This checklist is for day-to-day incident responses under predictable jurisdictional response conditions and should not be used for disaster scenarios where large scale regional and federal resources will be required to mitigate the incident. These scenarios should be addressed through Emergency Response Plans. 

Most fire departments and other emergency response organizations want to maintain a response capability that match potential incidents in order to be operationally effective, provide for rescuer safety, and have positive incident outcomes.  

A Hazard Identification and Risk Assessment is an excellent way to evaluate your organization’s preparedness level for technical rescue incidents based the potential for one to occur; it also aids in the development of specific capability. 

About the Author: James (Jim) Breen is Special Projects Manager for Roco Rescue where he handles a wide variety of projects and provides program support, while still engaging in instructional services. Jim previously served for over 23 years with the Albuquerque Fire Department and retired as the agency's Fire Chief in 2013. He previously had served as a Battalion Commander for the city’s busiest battalion, and has extensive experience in Incident Command and Heavy Rescue Operations. He is a former USAF Pararescueman and a Rescue Squad Manager and Task Force Leader with NMTF-1 where he was deployed to several national disasters.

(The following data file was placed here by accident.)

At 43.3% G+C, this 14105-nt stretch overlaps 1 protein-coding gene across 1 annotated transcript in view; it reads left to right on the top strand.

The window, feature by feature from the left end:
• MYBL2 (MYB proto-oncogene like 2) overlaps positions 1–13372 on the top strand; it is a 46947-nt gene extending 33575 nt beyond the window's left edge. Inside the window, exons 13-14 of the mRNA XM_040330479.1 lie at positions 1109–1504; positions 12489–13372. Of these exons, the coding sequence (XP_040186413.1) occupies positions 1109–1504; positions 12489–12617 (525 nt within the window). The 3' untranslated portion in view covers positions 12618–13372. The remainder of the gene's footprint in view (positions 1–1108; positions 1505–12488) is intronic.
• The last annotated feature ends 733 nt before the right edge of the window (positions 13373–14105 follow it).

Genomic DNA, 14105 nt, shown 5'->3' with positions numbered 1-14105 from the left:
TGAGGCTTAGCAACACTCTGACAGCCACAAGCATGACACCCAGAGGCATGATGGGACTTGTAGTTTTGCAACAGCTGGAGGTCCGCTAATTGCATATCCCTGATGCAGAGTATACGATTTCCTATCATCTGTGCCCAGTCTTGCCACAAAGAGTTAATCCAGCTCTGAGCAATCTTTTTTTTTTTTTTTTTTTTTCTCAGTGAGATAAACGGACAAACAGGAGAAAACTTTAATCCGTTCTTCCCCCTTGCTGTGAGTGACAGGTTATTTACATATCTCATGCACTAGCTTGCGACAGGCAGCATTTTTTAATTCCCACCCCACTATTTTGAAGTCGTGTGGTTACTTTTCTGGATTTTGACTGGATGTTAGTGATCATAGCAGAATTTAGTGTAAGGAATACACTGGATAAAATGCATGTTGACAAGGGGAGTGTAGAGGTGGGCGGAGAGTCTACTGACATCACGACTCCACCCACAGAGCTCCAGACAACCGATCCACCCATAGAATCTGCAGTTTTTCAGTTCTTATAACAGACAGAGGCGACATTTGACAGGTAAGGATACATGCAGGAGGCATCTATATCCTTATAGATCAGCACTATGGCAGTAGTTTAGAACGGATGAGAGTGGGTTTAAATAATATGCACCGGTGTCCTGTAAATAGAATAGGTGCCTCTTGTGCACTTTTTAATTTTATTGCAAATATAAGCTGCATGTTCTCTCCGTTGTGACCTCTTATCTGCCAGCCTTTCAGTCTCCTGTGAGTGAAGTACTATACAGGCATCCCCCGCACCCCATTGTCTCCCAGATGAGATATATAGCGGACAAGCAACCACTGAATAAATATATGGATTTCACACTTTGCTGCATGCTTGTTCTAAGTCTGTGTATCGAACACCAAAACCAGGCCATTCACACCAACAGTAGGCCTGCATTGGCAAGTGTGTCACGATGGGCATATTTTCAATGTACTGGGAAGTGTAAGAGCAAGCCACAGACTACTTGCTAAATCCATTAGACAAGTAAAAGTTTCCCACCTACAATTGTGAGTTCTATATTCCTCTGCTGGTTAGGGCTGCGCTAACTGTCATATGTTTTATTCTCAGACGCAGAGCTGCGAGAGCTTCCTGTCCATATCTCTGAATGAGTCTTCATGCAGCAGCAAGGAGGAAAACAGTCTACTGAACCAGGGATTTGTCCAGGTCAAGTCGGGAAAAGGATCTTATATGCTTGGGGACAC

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Roco QUICK DRILL #5 - Building Complete Rescue Systems

Thursday, October 16, 2014

Due to time restraints in refresher training, oftentimes individual team members may only get to build a portion of a rescue system – for example, setting up a mainline or performing patient packaging. In order to have maximum team efficiency, it is important to keep all team members proficient in all aspects of the rescue operation.

1. Lay out enough equipment to build a mainline and a safety line system and for a particular type of packaging. Describe which system is to be used and how the patient will be packaged (i.e. vertical stokes raise, or horizontal SKED lower with attendant).

2. Identify what will be used as anchors. If working in a classroom or apparatus floor, a chair leg could be designated as bombproof or substantial anchor depending on the rigging the team member is being asked to do. If you are in the field, use whatever anchors are available.

3. Assign a team member to construct or rig the entire system on their own, including packaging the patient.

This drill allows a Team Leader to identify potential weaknesses in individual performance skills, while improving the team member's understanding of how the systems work. The knowledge gained will also help in planning future training sessions to correct any deficiencies. For the individual team member, this drill will reinforce all aspects of putting systems together and identifying weak points or areas of confusion that need to be corrected.    

 

 

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Are You Sure You Don't Need On-Air Rescue Practice?

Thursday, August 28, 2014

Reported by Dennis O’Connell, Director of Training

After more than 25 years in the rescue industry, I always cringe a bit when I hear rescue teams say they don’t practice “on-air” rescues because personnel at their facilities are not allowed to do planned work activities in IDLH or low O2 areas. But I always ask, what about the permit spaces that may have the “potential” for atmospheric hazards? What about those spaces that may unexpectedly become IDLH or low O2 – what then?